By a narrow margin, Randy Boissonnault won back the riding of Edmonton Centre for the Liberals, ousting Conservative incumbent James Cumming.
With all polls reporting on Wednesday afternoon, Boissonnault took 33.7 per cent of the vote, while Cumming took 32.5 per cent. Boissonnault won by just under 600 votes.
In a speech on Facebook Live early Tuesday morning before the final results were in, Boissonnault thanked everyone who helped him with his campaign and said his team knew recapturing the seat would require heavy lifting.
Boissonnault said he believes voters in his riding showed “progressives are here” and their “voices will be heard.”
He suggested the federal Liberals have taken a different approach to dealing with COVID-19 than federal Conservatives have called for and that he believes many in his riding were not happy that “our calls for compassionate, science-based solutions to the challenges of our time were openly mocked by the provincial conservative government.”
Residing in the middle of the city, Edmonton Centre is bordered in the north by Yellowhead Trail and the CN Rail line, in the east by 97 Street, in the south by the North Saskatchewan River and in the west generally by 156 Street. The riding was initially drawn in 2003, then again in 2013 to its current dimensions.
The Conservative Party’s James Cumming was elected to represent Edmonton Centre in 2019. Cumming collected 41.4 per cent of the vote, with the incumbent Randy Boissonnault of the Liberal Party coming in a close second with 33 per cent.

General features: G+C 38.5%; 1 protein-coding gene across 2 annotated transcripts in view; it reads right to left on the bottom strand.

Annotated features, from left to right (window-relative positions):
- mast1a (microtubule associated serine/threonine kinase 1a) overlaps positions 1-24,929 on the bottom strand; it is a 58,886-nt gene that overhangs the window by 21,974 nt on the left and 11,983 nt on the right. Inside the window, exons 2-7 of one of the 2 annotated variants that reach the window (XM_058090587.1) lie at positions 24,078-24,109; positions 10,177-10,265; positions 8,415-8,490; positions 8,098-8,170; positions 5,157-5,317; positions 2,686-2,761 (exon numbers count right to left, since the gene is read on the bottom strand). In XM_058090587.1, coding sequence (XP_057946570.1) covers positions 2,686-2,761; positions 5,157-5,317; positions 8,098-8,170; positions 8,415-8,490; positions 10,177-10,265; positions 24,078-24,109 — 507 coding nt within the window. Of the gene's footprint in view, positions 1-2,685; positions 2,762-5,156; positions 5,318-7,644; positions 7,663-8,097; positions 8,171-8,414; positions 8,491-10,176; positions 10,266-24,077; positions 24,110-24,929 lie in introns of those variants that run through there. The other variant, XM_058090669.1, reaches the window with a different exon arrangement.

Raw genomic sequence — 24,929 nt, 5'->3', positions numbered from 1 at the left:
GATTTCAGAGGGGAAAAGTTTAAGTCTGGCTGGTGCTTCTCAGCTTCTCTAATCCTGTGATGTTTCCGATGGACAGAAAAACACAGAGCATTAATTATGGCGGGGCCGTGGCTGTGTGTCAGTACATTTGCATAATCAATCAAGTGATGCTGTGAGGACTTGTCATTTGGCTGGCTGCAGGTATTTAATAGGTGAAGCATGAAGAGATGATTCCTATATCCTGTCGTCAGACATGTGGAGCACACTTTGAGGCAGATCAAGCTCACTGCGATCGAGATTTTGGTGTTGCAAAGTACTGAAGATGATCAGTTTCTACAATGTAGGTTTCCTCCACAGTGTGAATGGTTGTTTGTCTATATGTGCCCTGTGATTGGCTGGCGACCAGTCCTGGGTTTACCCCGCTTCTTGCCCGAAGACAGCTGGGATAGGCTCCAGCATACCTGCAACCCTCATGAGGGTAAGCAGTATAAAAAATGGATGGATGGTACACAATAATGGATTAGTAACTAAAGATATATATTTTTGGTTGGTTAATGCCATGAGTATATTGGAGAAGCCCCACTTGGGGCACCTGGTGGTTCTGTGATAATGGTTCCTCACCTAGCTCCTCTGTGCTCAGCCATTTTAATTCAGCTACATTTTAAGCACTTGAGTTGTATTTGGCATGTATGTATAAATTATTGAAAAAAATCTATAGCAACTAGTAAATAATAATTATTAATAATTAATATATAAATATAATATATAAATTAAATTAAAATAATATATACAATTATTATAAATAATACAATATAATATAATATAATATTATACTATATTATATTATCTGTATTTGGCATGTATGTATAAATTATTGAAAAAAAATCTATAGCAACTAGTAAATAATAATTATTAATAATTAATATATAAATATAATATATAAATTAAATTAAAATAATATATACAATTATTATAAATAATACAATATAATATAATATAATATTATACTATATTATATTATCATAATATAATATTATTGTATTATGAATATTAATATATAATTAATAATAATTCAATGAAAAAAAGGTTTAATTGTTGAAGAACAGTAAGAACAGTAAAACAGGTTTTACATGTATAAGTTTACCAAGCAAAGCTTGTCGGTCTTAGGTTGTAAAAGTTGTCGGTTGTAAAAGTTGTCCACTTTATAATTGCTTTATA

The 2015 federal election saw a tightly contested race in which Boissonnault won by 1,199 votes. Conservative Laurie Hawn represented Edmonton Centre for three terms before Boissonnault. In 2004, Hawn lost a narrow race to former deputy prime minister Anne McLellan of the Liberals by just 721 votes.
This riding is home to 109,941 residents and 83,112 registered voters. Close to 25 per cent of this riding’s population consists of immigrants. Popular non-official languages in the region include Tagalog, Mandarin and Spanish.
Conservative: James Cumming (incumbent)
Liberal: Randy Boissonnault
NDP: Heather Mackenzie
PPC: Brock Crocker
Marxist-Leninist Party: Merryn Edwards
—With files from Adam Toy